the Midlands and 1980s, I have seen

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the painful restructuring that the

car industry went through in the

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1980s but what I think this is is a

brutal wake up call for the

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Brexiters who have been saying that

we will do a quick fair trade deal

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with Donald Trump. Canada is in a

free trade arrangement with the US.

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Their steel is going to be subject

to these tariffs as well. So a free

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trade deal doesn't really get us

very far and I think what Alex

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hasn't said is, we will be working

with our EU partners, our voices

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amplified as part of the EU in our

discussions with Donald Roger

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Dock

Would usable retaliation by the

EU bloc?

Nobody wants to get that

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that stage. We're seeing concerns on

the stock markets, US forces. If it

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comes down to it, we should take

action with our EU partners.

It is a

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wake up call in terms of a

free-trade partnership with the US.

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That would not entitle Britain, it

seems, in any way to preferential

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treatment.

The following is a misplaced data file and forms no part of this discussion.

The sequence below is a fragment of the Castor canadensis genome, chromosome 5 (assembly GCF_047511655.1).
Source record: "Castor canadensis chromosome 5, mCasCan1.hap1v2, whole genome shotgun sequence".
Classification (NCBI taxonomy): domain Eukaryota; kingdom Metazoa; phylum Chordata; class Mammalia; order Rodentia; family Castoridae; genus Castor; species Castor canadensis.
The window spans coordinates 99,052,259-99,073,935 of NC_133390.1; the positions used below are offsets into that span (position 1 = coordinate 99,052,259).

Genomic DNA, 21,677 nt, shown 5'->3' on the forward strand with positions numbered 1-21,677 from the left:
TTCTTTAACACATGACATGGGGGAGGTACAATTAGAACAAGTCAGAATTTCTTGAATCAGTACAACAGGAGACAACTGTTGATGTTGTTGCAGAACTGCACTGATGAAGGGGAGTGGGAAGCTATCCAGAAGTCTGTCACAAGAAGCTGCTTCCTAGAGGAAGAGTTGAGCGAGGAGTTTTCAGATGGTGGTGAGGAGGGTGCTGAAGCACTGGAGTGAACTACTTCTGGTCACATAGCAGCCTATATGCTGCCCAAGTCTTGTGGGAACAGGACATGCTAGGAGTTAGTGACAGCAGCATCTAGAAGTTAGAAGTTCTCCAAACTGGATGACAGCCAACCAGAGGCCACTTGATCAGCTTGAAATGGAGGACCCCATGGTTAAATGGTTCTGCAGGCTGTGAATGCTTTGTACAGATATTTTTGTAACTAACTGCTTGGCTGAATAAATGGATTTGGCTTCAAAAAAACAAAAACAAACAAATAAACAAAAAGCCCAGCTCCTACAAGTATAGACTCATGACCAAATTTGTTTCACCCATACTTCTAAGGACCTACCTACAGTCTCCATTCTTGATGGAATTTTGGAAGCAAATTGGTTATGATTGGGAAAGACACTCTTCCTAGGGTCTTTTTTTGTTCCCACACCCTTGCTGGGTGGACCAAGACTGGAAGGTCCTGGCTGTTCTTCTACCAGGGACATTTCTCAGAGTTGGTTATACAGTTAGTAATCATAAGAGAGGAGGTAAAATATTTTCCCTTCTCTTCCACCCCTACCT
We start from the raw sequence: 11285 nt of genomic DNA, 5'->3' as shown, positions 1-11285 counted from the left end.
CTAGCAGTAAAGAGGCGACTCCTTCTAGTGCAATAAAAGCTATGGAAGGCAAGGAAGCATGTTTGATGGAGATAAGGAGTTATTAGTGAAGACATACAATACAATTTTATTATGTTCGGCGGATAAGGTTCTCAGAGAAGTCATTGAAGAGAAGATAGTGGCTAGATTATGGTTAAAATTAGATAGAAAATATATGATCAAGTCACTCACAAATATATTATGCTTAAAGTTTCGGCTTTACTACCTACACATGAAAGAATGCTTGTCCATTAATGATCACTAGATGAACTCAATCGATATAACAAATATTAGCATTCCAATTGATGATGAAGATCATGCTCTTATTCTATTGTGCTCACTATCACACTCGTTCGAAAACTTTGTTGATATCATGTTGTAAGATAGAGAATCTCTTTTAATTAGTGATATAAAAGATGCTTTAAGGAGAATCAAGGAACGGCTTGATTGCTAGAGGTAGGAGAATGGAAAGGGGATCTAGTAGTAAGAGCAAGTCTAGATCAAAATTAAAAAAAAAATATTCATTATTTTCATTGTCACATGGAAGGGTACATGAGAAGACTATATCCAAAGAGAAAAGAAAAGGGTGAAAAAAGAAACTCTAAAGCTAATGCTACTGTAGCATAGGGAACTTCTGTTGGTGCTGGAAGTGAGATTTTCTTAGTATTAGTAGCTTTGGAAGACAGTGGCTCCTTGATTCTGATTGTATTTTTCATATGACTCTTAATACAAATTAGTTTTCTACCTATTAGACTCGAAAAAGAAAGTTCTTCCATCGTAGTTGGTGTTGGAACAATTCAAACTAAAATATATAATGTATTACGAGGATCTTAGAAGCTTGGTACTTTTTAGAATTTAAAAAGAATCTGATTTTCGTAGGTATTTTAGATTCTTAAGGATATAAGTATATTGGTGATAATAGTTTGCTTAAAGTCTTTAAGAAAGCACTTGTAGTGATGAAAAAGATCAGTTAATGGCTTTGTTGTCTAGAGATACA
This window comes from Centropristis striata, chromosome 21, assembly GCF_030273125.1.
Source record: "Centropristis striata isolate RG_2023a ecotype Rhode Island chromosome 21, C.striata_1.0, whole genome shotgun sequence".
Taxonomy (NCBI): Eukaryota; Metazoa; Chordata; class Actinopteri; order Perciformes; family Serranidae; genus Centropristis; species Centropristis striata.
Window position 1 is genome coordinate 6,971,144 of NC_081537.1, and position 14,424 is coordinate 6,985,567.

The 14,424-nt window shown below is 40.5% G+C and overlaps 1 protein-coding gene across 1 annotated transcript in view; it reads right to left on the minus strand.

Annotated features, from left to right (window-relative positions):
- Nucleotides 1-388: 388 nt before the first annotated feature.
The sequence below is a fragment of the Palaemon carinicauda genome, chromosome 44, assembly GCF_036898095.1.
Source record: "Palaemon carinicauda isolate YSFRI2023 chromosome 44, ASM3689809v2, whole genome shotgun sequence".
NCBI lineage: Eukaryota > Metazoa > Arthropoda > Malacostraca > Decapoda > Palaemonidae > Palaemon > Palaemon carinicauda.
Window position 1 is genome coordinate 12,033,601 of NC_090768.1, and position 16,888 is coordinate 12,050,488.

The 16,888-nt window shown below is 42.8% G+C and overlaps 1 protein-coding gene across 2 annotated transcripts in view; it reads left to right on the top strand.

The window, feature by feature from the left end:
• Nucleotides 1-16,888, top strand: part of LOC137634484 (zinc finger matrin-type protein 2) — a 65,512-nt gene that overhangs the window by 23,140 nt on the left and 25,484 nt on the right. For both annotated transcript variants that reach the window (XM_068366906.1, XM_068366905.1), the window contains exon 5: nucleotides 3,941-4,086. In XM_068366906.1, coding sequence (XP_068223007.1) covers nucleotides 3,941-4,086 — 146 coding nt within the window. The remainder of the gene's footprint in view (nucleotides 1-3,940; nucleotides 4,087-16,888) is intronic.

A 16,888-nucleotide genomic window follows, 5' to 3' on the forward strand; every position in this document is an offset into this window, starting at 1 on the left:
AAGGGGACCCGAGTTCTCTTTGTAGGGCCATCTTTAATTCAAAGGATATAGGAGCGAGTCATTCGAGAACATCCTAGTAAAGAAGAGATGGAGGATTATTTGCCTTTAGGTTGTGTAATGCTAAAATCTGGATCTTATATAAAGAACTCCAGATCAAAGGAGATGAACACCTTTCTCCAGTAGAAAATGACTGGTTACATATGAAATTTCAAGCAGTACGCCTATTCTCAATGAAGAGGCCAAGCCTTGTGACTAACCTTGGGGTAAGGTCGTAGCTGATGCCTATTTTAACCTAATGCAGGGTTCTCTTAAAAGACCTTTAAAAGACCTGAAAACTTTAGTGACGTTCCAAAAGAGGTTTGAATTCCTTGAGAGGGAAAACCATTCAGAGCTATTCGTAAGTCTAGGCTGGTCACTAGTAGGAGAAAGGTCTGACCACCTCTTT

Let's see what actually

happens later in the week. There are

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signs that Canada, Britain and

Mexico may be getting a different

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deal and that is because they have

very strong bilateral relationships

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with the United States.

That was the

initial sanding and that has now

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been dropped.

As I say, we have to

see how this will play out. What has

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been ruled out is that no country

will have a complete exemption. That

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is different to their not being any

special tariff for close allies.

All

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right, let's leave it there.

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Well, all that comes in the wake

of Theresa May's big Brexit speech

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on Friday, in which she put more

flesh on the bones of what she hopes

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life outside the EU will look like.

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It seems to have gone

down reasonably well